Configuring CI/CD from GitLab to an Azure Web App

by Kristian Ranstrom
December 4, 2021
3 min read

One of my clients uses GitLab for their code repo and wanted me to setup CI/CD of a .net core 6 app to publish to their Azure environment.  Azure Web Apps can automatically pull from several repos, but GitLab isn't one of the fully automated ones.  It is possible, however, it just takes a few more steps.  I'll walk through those steps along with a couple gotchas as well.

1. Create a Web App in Azure.  Since it's .net core, I chose to use a web app for linux.  They are cheaper than their windows counterparts, so why not.

2. Optional Step - Along with any other application settings your app may need, if you're solution contains more than one project like mine did, add in an app setting called "PROJECT" and give it a value of the relative path to the project file you want to publish.  The value will be something like: folder/projectname.csproj

3. Now in Azure, go to the Deployment Center.  In the Settings tab, chose the External Git option.  The Repo will be the Clone with SSH option from your GitLab Repository.  Also, choose which branch you want to pull from (usually main, master, or develop).  

4. Now we need to get the SSH key for the Azure Web App and enter that into GitLab so that our pull will be authorized.  You can find that ssh key from the following URL:

https://your-web-app-name.scm.azurewebsites.net/api/sshkey?ensurePublicKey=1

Copy the key without the quotes.  It should be in the format of: ssh-rsa <really-long-mess-of-characters>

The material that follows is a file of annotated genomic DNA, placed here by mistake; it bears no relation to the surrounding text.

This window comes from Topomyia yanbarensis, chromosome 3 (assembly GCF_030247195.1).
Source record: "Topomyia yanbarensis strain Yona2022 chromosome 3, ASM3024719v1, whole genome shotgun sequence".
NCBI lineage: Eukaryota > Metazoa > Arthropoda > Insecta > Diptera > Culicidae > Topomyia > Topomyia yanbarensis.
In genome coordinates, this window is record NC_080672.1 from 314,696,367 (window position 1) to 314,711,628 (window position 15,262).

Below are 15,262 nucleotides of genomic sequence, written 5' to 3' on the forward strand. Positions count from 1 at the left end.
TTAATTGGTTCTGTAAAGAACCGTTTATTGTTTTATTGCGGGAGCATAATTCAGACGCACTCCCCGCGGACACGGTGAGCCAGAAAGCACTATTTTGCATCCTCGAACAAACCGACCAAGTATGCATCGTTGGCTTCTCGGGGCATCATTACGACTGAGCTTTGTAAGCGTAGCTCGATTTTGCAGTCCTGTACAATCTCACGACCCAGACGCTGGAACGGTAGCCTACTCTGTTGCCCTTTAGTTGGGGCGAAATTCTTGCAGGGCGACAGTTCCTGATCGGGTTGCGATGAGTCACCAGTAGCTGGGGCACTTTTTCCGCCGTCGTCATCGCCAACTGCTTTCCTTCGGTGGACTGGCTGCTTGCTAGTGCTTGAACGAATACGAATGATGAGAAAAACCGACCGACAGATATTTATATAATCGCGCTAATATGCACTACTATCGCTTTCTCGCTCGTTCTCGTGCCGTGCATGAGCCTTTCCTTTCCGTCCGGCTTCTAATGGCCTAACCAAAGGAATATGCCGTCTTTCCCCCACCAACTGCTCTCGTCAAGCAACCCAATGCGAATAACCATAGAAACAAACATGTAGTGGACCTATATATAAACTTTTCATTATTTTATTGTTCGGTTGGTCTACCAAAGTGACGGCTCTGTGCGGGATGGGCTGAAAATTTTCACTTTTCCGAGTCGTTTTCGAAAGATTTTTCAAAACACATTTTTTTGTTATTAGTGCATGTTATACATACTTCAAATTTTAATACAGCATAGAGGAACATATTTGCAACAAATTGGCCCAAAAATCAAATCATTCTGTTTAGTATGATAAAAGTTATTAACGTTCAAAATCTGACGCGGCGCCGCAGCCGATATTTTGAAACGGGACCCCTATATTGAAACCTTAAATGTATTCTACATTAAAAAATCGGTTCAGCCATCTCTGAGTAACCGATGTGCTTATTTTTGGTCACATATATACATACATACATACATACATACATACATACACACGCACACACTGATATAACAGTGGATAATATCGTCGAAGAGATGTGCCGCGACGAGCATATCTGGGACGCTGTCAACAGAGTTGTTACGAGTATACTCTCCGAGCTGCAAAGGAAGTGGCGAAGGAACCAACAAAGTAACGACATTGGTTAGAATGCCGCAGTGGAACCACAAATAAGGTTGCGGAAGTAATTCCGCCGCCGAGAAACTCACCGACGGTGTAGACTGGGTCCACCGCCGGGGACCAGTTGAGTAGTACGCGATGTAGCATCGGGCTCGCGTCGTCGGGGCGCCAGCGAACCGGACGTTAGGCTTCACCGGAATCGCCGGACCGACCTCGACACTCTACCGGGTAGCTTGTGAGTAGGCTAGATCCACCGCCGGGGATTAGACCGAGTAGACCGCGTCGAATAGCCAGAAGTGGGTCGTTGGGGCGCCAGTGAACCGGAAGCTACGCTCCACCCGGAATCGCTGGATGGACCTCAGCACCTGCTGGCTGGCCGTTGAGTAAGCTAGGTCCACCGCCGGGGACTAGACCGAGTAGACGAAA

5. Go to your project in GitLab.  Then navigate to the Settings -> Repository page and find the Deploy Keys area.  Give the new key a Title of your choosing and then paste in the SSH key you just got from Azure.  This step authorizes your Azure Web App the ability to pull the code.

At this point, you should be able to go to Azure and hit the Sync button and it should work.

This is all good, but nothing is automated yet.  In order for that to happen, we need to do a couple more steps.

6.  We need to get the deployment trigger URL that tells Azure to run the sync.  It'll be in the following format:

https://$<web-app-name>:<password>@<web-app-name>.scm.azurewebsites.net/deploy

Simply swap out the <web-app-name> with your app's name.  In order to get the password, go to Azure and download the publish profile and open it up in a text editor.  The password is in a variable called: userPWD

Once you have that url constructed, go back to GitLab and navigate to the Settings -> Webhooks page.  

7. Enter the Deployment Trigger URL from above into the URL field.  Make sure the Push events checkbox is checked.  Also, enter the branch name and make sure the Enable SSL verification is checked.  When you enter that webhook, you should be golden.

8.  Back to Azure, I found it useful the first few times to check the logs to make sure things are working as expected.  Go to the Deployment Center and hit the Logs tab to see the most recent pipeline attempt.  You can drill into the logs a little bit in the case something went wrong.

Hope this helps!